Links for more info on HBOT:
 
 
 
 
 
 
 
 
 

WEIGHTED BLANKETS
 
Instructions to make a weighted blanket
Contributed by Minna Mettinen
 
Use two existing blankets to do this. Put the pockets on one, and then sew the two blankets together. This is for those who don’t have dollars to go out to buy a weighted blanket. Also this way, a favorite blanket can be turned into a weighted blanket. Use the favorite one, as the cover, over top of the one with the pockets. This way also the pockets can be sewn out of any material at hand, and noone will see what they look like inside, so it also saves on buying materials. Also, the pockets can be filled with various things, even changing them according to how much  pressure is needed. Sometimes one can use little baggies made out of dried peas, or little baggies made out of modeling clay, (formed flat to fit the pocket nicely).  Also if this is for a child, you may wish to make the pockets larger, so it accommodates more weights as the child grows.
 
I got a piece of polar fleece that was 2 yards and another that was 3 yards. I cut the extra yard off the one, and used it to make pockets, which I sewed onto one of the pieces of fleece. Then I sewed 3 sides of the 2 big pieces together. I put sticky back velcro on all the pockets, and stuffed them with little baggies filled with clay and lead beebees (this may be too heavy for who you have it in mind for, though-I like TONS AND TONS of pressure). Then I turned it inside in, so the pockets were on the inside, and put sticky back velcro on the side that’s not sewed shut. Now it is washable and the weights may be adjusted to need!
 
 
 
 
Making your own weighted blanket
 
Please consult an OT on need & use of weighted blanket so that it is tailored to your child.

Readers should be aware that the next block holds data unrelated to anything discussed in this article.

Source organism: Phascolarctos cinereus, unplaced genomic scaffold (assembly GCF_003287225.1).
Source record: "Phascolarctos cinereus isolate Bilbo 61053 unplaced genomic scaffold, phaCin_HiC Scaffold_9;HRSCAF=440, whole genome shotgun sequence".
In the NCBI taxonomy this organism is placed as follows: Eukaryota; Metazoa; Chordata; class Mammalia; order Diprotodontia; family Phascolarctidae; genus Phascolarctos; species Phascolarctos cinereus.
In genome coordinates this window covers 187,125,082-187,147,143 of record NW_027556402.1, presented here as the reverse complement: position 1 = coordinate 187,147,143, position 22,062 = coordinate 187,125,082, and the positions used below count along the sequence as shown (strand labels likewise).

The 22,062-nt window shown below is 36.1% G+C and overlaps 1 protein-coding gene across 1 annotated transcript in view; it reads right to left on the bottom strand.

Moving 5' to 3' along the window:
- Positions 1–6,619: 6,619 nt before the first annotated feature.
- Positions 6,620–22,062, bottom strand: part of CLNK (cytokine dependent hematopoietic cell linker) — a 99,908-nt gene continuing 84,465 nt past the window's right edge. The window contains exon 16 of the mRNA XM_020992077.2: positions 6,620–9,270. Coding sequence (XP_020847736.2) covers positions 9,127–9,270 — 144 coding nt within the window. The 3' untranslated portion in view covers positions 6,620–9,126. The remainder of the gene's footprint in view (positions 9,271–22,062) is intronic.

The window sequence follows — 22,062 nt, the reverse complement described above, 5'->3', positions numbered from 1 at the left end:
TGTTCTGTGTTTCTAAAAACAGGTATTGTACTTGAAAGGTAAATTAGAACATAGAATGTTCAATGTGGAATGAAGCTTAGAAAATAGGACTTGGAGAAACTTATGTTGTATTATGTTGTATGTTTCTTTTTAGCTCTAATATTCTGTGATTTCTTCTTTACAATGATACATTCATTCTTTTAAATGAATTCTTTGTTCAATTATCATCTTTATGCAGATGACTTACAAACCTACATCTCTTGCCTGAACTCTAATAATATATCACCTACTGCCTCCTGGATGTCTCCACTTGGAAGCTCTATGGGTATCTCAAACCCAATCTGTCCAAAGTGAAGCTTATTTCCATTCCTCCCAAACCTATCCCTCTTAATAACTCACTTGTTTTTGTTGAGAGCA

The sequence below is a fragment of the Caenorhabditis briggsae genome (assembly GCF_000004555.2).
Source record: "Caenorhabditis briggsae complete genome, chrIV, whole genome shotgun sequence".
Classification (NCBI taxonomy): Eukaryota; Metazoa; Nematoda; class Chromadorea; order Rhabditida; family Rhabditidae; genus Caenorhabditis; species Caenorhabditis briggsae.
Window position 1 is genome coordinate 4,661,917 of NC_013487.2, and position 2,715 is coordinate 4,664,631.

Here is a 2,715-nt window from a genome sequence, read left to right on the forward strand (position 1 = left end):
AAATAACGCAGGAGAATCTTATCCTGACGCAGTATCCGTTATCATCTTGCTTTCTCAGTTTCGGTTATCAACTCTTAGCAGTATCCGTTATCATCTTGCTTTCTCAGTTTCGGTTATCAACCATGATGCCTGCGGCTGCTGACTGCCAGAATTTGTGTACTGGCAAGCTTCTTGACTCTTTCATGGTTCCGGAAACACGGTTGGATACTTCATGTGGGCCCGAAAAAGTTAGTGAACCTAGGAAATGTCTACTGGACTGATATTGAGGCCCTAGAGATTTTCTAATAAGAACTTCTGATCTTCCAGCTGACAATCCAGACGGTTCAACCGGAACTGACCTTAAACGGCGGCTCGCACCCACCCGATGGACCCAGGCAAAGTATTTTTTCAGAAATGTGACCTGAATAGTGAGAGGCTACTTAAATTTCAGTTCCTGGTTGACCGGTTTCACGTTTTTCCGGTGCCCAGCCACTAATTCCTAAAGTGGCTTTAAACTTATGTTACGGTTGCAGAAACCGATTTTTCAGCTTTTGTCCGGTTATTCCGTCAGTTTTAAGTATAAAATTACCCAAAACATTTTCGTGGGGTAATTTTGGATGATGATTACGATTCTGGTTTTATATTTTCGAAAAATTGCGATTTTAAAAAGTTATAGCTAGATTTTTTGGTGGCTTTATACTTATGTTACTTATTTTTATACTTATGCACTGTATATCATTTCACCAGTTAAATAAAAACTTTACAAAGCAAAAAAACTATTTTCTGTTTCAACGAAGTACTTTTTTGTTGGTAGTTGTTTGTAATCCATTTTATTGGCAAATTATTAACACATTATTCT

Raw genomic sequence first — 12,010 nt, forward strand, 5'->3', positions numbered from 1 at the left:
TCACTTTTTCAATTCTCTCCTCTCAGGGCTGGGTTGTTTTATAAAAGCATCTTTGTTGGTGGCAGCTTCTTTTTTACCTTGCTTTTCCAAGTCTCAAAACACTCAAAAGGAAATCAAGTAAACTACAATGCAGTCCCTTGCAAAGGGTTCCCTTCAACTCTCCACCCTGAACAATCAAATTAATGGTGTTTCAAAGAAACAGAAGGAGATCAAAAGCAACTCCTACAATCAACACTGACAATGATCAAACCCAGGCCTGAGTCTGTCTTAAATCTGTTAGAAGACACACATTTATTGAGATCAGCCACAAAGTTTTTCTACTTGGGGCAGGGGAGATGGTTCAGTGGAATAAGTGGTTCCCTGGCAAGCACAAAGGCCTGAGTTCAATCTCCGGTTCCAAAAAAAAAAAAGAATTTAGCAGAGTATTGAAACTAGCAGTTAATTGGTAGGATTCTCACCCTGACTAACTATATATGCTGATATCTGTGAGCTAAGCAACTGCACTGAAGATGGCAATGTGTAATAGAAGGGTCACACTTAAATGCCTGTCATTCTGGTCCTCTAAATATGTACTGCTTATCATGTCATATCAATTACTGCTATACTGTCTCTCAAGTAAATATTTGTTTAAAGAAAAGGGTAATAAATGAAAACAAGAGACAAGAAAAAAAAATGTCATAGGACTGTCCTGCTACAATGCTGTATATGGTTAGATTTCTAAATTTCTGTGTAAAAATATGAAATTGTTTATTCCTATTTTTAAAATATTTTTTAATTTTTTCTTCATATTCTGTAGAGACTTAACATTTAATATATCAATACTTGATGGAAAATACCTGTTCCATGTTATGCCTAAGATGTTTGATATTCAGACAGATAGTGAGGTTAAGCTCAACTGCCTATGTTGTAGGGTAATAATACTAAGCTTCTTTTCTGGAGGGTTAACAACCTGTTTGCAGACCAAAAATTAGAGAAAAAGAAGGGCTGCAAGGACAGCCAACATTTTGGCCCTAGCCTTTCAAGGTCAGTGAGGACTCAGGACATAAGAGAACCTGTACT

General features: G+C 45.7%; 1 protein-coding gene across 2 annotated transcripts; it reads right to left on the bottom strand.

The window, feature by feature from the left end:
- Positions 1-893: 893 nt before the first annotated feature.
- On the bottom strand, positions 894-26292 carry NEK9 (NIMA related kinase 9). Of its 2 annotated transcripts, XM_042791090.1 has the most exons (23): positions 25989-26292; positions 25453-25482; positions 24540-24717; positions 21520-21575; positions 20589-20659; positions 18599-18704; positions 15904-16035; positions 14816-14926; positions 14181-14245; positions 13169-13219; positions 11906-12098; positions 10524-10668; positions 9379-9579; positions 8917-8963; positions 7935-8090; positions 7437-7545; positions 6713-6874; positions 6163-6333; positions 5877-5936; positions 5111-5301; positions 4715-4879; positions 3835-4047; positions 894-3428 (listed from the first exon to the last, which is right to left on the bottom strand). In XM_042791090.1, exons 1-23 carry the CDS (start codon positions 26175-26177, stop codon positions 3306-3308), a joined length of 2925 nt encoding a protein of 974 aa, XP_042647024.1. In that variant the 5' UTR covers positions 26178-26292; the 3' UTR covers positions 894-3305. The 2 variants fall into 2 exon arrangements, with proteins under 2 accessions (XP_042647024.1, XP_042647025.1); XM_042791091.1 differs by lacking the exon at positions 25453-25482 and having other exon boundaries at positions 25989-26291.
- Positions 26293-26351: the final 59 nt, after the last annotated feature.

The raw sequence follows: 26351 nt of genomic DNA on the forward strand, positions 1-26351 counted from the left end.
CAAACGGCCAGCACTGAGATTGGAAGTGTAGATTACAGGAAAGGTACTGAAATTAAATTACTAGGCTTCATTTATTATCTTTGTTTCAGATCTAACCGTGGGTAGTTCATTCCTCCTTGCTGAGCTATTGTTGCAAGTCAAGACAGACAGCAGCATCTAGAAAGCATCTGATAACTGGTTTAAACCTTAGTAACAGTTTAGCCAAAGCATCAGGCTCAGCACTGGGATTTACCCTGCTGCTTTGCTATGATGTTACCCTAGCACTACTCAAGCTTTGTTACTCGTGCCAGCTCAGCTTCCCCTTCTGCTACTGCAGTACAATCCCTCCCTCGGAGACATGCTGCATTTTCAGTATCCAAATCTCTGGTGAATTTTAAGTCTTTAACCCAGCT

Making the blanket

Use two existing blankets to do this. Put the pockets on one, and then sew the two blankets together. This way also the pockets can be sewn out of any material, and no one will see what they look like. The pockets should be large to accommodate the child’s growing needs. Sow the pockets on 3 sides only. Sow Velcro on the inside of the pockets so that you can attach the weight bags as needed. The baggies can be adjusted according to how much pressure is needed. The blanket is washable as you can take out the weights.
 
OR Make blanket and a weighted vest using regular patterns and by creating little pockets throughout each.
 
OR Make the weighted blanket from a Velux blanket cut to size width wise. Fold it in half and sow the length of the blanket every four inches. Pour little plastic pellets that you can buy at a craft store into the four inch pockets. Sew the pockets closed.
 
Weights:
- dried peas
- flaxseeds (inexpensive, safe, conform to the body)
 

WILBARGER BRUSHING METHOD

Many children with Sensory Integration Disorders exhibit symptoms of tactile defensiveness. In layman's terms this simply means that they have hypersensitivity to touch and/or tactile input. This in turn may cause:

-Difficulty transitioning between activities

-Lack of attention or focus

-A fear or resistance to being touched